This year, from 12th May until 18th November 2009, Slovenia is chairing another even larger group of nations, the Council of Europe - not Council of European Union (that was last year). Have I confused anyone? I hope not. The Council of Europe is based in Strasbourg and includes 47 European   states. All EU states are also Council of Europe members. Founded on 5 May 1949, the Council of Europe seeks to promote democracy, the protection of human rights and the rule of law in Europe. Slovenia was admitted to the organization on 14 May 1993, only two years after the declaration of independence.

The current trend of a united Europe is not new. If we look back in history, European nations have mostly lived in some kind of union, however not always voluntarily and certainly not as democratic as they are now. But these were different times with different systems as well as different values.

In the 6th century, Slavs already dominated the area of present day Slovenia and were united in a tribal confederation under King Samo, with its centre in the present day Czech Republic. When this confederation fell apart in 658, the Slav people of the present day Carinthia formed the independent duchy of Carantania, with it’s centre near Klagenfurt in Austria or Celovec -  in Slovenian language. From this period until 1414, a special ceremony was conducted for the enthronement of the duchy’s princes. I will not go into details of this unique ceremony with its modern democratic overtones, as most of you have heard it before.  

A number of unions were formed during those times, but the main one being the 600 year period under the Habsburgs, which lasted until 1918. There was however a short period during the Habsburg rule, from 1809 until 1813, only four years, when the Habsburgs ceded the region, from the Alps in the North and Trieste in the west, all the way down the Dalmatian coast to the Bay of Kotor, in today’s Monte Negro, to the French. Napoleon established this region and named it Illyrian Provinces (a union of diverse nationalities - Slovenes, Croats, Serbs, Germans and Italians). The capital of the Illyrian Provinces was the present-day capital of Slovenia - Ljubljana. The significance for Slovenes, of these four years of French rule, was that the Slovenian language became an official language of the inhabitants living in the present-day Slovenian part of the Illyrian Province. It also contributed to a greater national self-confidence and awareness of freedom, as well the beginning of an enhanced awareness of the principles of liberty, equality and fraternity. It is no wonder that Ljubljana has a monument to Napoleon, located at the square of French revolution. This year Slovenia also celebrates the bicentenary of the establishment of the Illyrian Provinces, with cultural programs and exhibitions, throughout the year.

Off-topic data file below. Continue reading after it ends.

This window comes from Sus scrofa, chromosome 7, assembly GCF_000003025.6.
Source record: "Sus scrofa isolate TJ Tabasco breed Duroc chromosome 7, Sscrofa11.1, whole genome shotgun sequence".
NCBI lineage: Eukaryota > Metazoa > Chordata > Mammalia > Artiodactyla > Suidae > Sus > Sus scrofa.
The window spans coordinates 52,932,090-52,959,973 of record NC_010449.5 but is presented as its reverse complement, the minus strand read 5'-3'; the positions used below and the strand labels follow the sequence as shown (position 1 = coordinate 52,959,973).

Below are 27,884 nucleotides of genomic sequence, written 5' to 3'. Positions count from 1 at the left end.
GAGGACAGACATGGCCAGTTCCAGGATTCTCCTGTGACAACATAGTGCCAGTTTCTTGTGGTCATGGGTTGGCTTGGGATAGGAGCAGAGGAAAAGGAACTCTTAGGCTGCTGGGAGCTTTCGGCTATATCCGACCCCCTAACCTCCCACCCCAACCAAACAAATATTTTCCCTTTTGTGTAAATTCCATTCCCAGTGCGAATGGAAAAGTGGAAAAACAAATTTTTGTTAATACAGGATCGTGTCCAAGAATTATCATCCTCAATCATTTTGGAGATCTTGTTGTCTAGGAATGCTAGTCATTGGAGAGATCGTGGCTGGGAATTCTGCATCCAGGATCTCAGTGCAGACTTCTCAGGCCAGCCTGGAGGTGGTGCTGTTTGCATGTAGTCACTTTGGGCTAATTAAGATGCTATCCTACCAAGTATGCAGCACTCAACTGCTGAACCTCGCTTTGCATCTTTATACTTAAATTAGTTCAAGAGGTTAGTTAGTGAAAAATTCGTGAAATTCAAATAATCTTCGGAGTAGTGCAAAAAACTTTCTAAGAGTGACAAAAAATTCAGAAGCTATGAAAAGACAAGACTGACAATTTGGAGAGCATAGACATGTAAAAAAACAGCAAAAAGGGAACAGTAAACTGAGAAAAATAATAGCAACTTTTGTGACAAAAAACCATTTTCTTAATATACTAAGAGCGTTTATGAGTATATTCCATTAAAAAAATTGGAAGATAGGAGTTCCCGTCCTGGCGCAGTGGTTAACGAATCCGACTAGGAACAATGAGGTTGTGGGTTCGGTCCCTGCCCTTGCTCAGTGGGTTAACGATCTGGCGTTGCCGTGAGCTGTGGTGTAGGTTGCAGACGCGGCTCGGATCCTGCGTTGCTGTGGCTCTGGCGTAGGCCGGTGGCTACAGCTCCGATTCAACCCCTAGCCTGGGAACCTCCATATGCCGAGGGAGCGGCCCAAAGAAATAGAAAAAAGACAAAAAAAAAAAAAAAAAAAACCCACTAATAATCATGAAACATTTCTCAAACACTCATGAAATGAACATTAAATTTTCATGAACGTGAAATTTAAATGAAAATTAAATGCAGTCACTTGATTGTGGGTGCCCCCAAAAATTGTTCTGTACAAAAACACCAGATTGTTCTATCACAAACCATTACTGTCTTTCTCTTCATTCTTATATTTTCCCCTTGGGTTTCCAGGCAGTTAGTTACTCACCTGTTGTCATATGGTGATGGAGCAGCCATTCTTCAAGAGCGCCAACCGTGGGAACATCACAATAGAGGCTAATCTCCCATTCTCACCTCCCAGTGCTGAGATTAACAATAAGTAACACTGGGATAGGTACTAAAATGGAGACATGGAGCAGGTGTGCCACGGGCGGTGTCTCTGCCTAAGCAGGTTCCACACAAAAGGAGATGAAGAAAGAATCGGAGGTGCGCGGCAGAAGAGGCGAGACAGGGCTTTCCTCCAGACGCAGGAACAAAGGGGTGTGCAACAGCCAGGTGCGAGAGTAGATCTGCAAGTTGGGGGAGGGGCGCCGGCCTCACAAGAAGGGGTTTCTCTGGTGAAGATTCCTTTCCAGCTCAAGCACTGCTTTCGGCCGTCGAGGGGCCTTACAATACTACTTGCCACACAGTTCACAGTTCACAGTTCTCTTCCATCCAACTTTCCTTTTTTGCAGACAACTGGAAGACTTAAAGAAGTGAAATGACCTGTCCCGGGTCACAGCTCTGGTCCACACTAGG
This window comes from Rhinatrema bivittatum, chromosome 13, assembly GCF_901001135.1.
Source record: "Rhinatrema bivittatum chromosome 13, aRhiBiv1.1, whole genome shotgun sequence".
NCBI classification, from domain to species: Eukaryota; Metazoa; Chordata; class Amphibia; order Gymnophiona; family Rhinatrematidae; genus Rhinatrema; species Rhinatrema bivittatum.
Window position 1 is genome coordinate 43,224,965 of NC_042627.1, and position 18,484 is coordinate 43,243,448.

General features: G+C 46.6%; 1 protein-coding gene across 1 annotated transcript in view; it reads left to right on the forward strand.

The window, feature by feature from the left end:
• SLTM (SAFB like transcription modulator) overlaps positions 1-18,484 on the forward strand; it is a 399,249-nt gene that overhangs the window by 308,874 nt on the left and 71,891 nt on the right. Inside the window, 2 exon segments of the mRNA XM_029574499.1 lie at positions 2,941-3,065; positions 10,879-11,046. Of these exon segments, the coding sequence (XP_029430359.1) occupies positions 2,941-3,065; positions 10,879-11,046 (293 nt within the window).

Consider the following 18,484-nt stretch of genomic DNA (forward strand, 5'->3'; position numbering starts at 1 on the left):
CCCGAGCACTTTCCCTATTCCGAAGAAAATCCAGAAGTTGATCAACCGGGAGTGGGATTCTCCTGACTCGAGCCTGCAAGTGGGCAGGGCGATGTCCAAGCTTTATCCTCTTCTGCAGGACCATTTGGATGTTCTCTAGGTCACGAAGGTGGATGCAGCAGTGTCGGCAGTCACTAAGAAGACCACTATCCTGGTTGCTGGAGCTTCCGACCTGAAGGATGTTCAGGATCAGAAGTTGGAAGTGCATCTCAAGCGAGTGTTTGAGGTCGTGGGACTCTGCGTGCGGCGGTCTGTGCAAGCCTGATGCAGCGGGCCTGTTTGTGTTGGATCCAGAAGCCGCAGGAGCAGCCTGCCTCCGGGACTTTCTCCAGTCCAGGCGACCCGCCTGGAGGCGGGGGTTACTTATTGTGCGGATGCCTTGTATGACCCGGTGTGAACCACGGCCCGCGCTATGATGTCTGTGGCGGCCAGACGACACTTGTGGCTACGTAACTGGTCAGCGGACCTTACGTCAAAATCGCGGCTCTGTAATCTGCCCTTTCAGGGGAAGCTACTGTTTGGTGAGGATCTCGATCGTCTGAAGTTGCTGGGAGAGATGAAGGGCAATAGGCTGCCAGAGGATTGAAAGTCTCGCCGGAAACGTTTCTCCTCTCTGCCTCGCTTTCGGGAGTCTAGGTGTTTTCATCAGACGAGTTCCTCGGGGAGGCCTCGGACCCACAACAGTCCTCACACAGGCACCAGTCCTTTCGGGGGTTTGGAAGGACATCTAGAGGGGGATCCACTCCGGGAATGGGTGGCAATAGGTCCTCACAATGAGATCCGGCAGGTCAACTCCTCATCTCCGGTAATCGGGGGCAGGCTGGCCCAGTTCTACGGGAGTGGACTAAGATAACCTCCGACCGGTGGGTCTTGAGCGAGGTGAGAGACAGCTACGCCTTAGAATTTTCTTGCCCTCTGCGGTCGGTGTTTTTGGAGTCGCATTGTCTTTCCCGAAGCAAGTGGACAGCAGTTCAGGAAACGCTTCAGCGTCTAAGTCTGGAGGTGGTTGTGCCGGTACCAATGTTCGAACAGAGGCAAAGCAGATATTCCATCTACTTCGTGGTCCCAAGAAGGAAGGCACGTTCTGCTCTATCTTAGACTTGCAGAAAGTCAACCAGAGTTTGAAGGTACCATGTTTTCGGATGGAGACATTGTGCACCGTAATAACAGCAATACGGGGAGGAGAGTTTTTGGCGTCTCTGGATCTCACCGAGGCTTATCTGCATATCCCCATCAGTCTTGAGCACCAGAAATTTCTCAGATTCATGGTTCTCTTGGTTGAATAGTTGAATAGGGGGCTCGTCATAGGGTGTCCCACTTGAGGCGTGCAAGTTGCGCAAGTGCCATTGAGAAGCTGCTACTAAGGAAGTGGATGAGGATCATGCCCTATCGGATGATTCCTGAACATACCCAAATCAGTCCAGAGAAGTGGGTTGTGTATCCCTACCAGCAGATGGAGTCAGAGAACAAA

With the end of WWI in 1918, Habsburg rule and the Austro-Hungarian Empire disintegrated. On December 1.1918, another union was created – the Kingdom of Serbs, Croats and Slovenes. But this union, later renamed Kingdom of Yugoslavia brought many disappointments. With power centralized in Belgrade, the Slovenian nation had no constitutional or legal autonomy.  The Second World War brought to the end the Kingdom of Yugoslavia and Slovenia was for the next four years occupied and divided between the Axis forces.

After WWII another Yugoslavia was formed, this time a federation of six republics and two autonomous regions. The new federation, the Socialist Federal Republic of Yugoslavia, was a one party state under the Communist rule. The time immediately after the war was one of the most oppressive and tragic periods for Slovenia. However, in the 1950’s Slovenia’s economy started to develop rapidly as it became strongly industrialized. Slovenia’s domestic product rose 2.5 times the state average, strengthening national confidence among Slovenes. After Tito’s death in 1980, the economic and political situation started to became very strained and this ultimately led, ten years later to the end of the SFRY.